Michel Serres: Times of Crisis (2009) and Biogea (2012)

Times of Crisis is a short book by Michel Serres explaining his ideas of the new relationship between humans and the world, which leads to a new science and a new society. The English translation is from 2014, the French original from 2009. He writes: ‘The term anthropocene means nothing else: we used to think of ourselves as the individual or collective subjects of a passive object, the world. Reversal: we become the objects of the new subject Biogea.’ (p. 47) And: ‘An immense era of our history is ending; furthermore, the time of our hominescence begins. Our past will not help us much to dialogue with our new Biogean partner, whose immanence requires a new science, new behaviors and another society.’ (p. 48) Biogea could be seen as Serres’ autobiography. He focuses on the relationship between Earth and human, and how the Earth speaks to the human. It is an almost novelistic account of his idea of ‘biogea’. It is interesting and highly readable – unless you can’t stand Serres’ particular mix of autobiography, poetry, myth, science and philosophy. Info on Times of Crisis: http://www.bloomsbury.com/us/times-of-crisis-9781623564346/, and on Biogea: http://www.upress.umn.edu/book-division/books/biogea

OOO – Object-Oriented Ontology
The ideas of several other ‘OOO’-philosophers and theorists – apart from Timothy Morton – are also relevant in relation to Dark Ecology. OOO posits a world that does not prioritise the human perspective, and philosophically attempts to take into account a world prior to humans. I particularly like the work of Graham Harman, for instance Guerrilla Metaphysics (2005), Prince of Networks (2009), and Weird Realism (2012). There is a plethora of OOO-related discussions online, as many of the OOO-philosophers blog regularly and passionately. The publications by Urbanomic, particularly the issues of their magazine Collapse, are an excellent starting point if you have missed it all: http://www.urbanomic.com/publications.php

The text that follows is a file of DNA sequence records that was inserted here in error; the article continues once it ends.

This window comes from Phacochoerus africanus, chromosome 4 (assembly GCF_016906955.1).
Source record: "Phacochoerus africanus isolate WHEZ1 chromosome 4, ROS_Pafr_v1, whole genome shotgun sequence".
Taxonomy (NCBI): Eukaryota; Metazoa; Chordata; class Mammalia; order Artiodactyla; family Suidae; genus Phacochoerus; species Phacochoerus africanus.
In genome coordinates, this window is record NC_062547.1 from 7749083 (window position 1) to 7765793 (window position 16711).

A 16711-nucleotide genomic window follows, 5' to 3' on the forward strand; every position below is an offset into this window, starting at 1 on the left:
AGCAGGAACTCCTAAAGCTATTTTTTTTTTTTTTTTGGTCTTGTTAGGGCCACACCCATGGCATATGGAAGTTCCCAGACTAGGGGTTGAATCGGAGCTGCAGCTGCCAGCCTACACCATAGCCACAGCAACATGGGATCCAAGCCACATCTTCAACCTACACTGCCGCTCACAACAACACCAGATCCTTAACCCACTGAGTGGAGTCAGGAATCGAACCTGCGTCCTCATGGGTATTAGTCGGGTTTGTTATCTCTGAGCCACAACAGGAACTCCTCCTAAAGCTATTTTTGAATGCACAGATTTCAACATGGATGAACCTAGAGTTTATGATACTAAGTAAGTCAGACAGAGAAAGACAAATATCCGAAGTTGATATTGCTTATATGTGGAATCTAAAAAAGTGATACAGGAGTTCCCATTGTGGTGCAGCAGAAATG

Elizabeth Ellsworth & Jamie Kruse: Making the Geologic Now (2012)
A collection of theoretical text with examples from art and design, this book is definitely an inspiration for thinking about the convergence of the human and the geologic, and about art for the Antropocene. Ellsworth & Kruse are http://www.smudgestudio.org/, and they run the blog Friends of the Pleistocene: https://fopnews.wordpress.com/. An interview with them on nuclear waste and the vastness of geologic time can be found here: http://bombmagazine.org/article/1000109/jamie-kruse-and-elizabeth-ellsworth. You can download Making the Geologic Now at: http://punctumbooks.com/titles/making-the-geologic-now/, or consult the interactive webbook: http://geologicnow.com/.

Jan Zalasiewicz & others: ‘The Anthropocene, A new Epoch of Geological Time?’ (2011)
The idea of the Antropocene has very quickly gained a lot of support. Here is one of the definite scientific articles outlining why we should indeed conceive of the Antropocene as a new geological era: http://rsta.royalsocietypublishing.org/content/369/1938/835.full

Laurence Smith: The New North (2011)
In the past few years quite a number of books describe the Earth from a future perspective. Alan Weisman’s The World without Us (2007) is a journalistic account of what the world will look like without human presence. Jan Zalasiewics’ The Earth After Us (2008) describes what legacy humans leave in the rock, from the viewpoint of an alien civilisation one hundred million year in the future – it’s also a way of explaining what geology is doing. In The New North geographer Laurence Smith describes the Arctic in 2050, and how global warming will affect its economy and geopolitics. In Smith’ account Kirkenes becomes a major hub in the economic network. Two reviews: http://www.newstatesman.com/books/2011/03/natural-resources-world-global & http://blogs.lse.ac.uk/lsereviewofbooks/2012/09/01/book-review-the-new-north-our-world-in-2050/.

Arie Altena: Kirkenes – Nikel – Zapolyarny – Murmansk, (2013)
My own travelogue and report of the short 2013 journey to Kirkenes, Nikel, Zapolyarny and Murmansk: http://ariealt.home.xs4all.nl/2013/dark_ecology/kirkenes_nikel_murmansk.html

Arie Altena

art,en,quotations,reading matter,research | October 6, 2014 | 11:40 | Comments Off on Dark Ecology, attempt at a reading list |


G is for William Gaddis. The Gaddis of The Recognitions as I still have to finish JR.

art | September 27, 2014 | 18:42 | Comments Off on G |

0911 / 36 / 50 / 1.20 / 1.50

Idem. Prachtig weer. Zon. Heenweg met noordenwind. Gouden licht van laagstaande zon. Terugweg met Weinig wind. Ondergaande zon net voor Woerden. Heerlijk gereden. Beide keren in de verleiding om het hele stuk te rijden.



art,blogging,cycling,nl | September 12, 2014 | 0:06 | Comments Off on 0911 / 36 / 50 / 1.20 / 1.50 |
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This work is licensed under a Creative Commons Attribution-NonCommercial-ShareAlike 2.5 License. | Arie Altena